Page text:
A House Is Not a Home
Polly Adler University of Massachusetts Press, 2006 Library of Congress HQ146.N7A4 2006 | Dewey Decimal 306.74097471
Polly Adler's "house"—the brothel that gave this best-selling 1953 autobiography its title—was a major site of New York City underworld activity from the 1920s through the 1940s. Adler's notorious Lexington Avenue house of prostitution functioned as a sort of social club for New York's gangsters and a variety of other celebrities, including Robert Benchley and his friend Dorothy Parker. According to one New York tabloid, it made Adler's name "synonymous with sin."
This new edition of Adler's autobiography brings back into print a book that was a mass phenomenon, in both hardback and paperback, when it was first published. A self-consciously literary work, A House Is Not a Home provides an informal social history of immigrant mobility, prostitution, Jewish life in New York, police dishonesty, the "white slavery" scare of the early twentieth century, and political corruption.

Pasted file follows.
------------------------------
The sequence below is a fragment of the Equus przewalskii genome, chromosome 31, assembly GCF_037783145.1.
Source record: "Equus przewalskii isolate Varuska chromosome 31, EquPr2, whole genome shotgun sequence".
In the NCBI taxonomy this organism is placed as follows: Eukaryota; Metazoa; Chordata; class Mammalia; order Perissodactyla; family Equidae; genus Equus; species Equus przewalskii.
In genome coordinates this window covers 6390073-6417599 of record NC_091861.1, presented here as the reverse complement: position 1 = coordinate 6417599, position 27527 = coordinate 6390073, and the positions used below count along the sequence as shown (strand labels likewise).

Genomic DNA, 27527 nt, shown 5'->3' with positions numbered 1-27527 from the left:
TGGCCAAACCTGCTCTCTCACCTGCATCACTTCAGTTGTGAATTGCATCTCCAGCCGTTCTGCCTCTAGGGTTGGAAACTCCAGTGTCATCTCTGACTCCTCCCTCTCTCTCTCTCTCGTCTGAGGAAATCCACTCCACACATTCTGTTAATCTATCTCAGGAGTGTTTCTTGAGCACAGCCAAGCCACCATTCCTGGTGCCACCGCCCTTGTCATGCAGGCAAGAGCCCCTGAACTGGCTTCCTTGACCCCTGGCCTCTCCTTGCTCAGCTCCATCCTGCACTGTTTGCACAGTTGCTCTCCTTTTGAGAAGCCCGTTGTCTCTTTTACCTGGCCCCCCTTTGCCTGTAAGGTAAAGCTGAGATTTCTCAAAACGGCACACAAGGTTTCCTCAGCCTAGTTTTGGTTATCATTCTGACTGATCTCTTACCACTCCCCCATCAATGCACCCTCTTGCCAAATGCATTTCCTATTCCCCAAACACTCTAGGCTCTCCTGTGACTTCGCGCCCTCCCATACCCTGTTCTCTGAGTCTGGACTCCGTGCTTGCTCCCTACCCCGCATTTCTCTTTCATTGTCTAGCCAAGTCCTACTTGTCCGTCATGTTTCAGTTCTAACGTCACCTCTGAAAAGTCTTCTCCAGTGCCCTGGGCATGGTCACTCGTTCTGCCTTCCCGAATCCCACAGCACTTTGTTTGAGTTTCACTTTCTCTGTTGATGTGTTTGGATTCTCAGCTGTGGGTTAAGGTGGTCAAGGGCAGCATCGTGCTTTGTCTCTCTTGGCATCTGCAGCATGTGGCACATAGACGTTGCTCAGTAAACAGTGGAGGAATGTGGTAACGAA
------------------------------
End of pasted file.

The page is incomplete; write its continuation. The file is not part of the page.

Adler's story fills an important gap in the history of immigrant life, urban experience, and organized crime in New York City. While most other accounts of the New York underworld focus on the lives of men, from Herbert Asbury's Gangs of New York through more recent works on Jewish and Italian gangsters, this book brings women's lives and problems to the forefront.
A House Is Not a Home is compellingly readable and was popular enough to draw Hollywood's attention in the early 1960s—leading to a film starring Shelley Winters as Adler. The book has been largely forgotten in the ensuing decades, lost both to its initial audience of general readers and to scholars in women's studies, immigration history, and autobiography who are likely to find it a treasure trove. Now, with a new introduction by Rachel Rubin that contextualizes Adler's life and literary achievement, A House Is Not a Home is again available to the many readers who have come to understand such "marginal" life stories as a special refraction of the more typical American success narrative.